Miracle Hill still in the dock
Recent and upcoming Supreme Court cases may affect the outcome
The threat to a Christian foster care agency in South Carolina lives on. A federal judge late on Monday ruled that a Catholic woman had standing to sue the federal and state government for allowing Miracle Hill Ministries to work only with people who share its Protestant beliefs.
Aimee Maddonna initially sued the state of South Carolina and the U.S. Department of Health and Human Services after Miracle Hill declined to allow her to volunteer or potentially foster children in 2014, citing a policy of only working with Protestant families. While the lawsuit was pending, the agency said it would begin accepting Catholic and Orthodox Christian applicants, but Maddonna still said she would not sign the ministry’s statement of faith—a requirement for prospective foster parents. At the request of South Carolina Republican Gov. Henry McMaster, HHS in January 2019 granted an exemption to its nondiscrimination rules, allowing Miracle Hill to continue operating according to the policy. Then Maddonna sued again.
U.S. District Judge Timothy M. Cain said Maddonna made a plausible case that state and federal governments had “conveyed a message endorsing religion by allowing state-licensed, government-funded [child-placement agencies] to reject prospective foster parents based on religious criteria.”
But the ruling failed to reckon with the implications of recent Supreme Court decisions in First Amendment cases.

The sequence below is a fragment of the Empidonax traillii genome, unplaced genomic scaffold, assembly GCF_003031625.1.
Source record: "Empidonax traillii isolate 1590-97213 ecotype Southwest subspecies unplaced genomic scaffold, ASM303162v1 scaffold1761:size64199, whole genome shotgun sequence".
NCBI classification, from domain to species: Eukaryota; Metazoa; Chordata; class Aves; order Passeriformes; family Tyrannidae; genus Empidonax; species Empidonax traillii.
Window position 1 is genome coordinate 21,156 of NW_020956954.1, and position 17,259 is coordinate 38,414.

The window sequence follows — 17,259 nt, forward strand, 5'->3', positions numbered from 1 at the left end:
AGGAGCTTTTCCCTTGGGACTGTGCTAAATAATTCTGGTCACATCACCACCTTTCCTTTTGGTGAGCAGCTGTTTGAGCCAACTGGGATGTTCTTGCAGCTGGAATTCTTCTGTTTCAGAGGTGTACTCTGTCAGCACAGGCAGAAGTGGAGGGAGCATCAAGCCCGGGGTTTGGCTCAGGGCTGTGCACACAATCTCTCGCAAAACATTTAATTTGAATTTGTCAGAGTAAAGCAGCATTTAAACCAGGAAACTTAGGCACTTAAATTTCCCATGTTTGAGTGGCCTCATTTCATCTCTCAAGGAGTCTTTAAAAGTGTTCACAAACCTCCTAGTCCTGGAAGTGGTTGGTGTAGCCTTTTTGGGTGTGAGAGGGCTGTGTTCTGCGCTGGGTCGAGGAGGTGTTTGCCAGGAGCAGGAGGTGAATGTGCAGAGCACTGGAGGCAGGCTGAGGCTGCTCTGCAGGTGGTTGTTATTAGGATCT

In 2019’s American Legion v. American Humanist Association, the court upheld the constitutionality of the historic Bladensburg cross monument in Maryland. The ruling undermined a test from Lemon v. Kurtzman that courts have long used to decide cases about the establishment clause found in the First Amendment. But Cain relied heavily on the Lemon test anyway in Miracle Hill’s case.
In July’s Espinoza v. Montana State Department of Revenue, the Supreme Court said the state can’t discriminate against religious institutions when providing tuition tax vouchers to private school students. But Cain allowed Maddonna’s case to proceed even though it would sanction similar governmental discrimination against religious foster care agencies.
Fulton v. City of Philadelphia, a case set for argument before the Supreme Court this fall, may prove the final word on the subject. The justices will decide whether the city can bar Catholic Social Services from placing foster children because it only works with applicants who hold a Biblical view of marriage.
“We are optimistic that the court will recognize the importance of protecting Miracle Hill’s foster care ministry,” said Becket counsel Lori Windham, who is working on Fulton. “Shutting down Miracle Hill because of its religious beliefs doesn’t help other agencies recruit more foster families—it instead keeps kids out of loving homes.”
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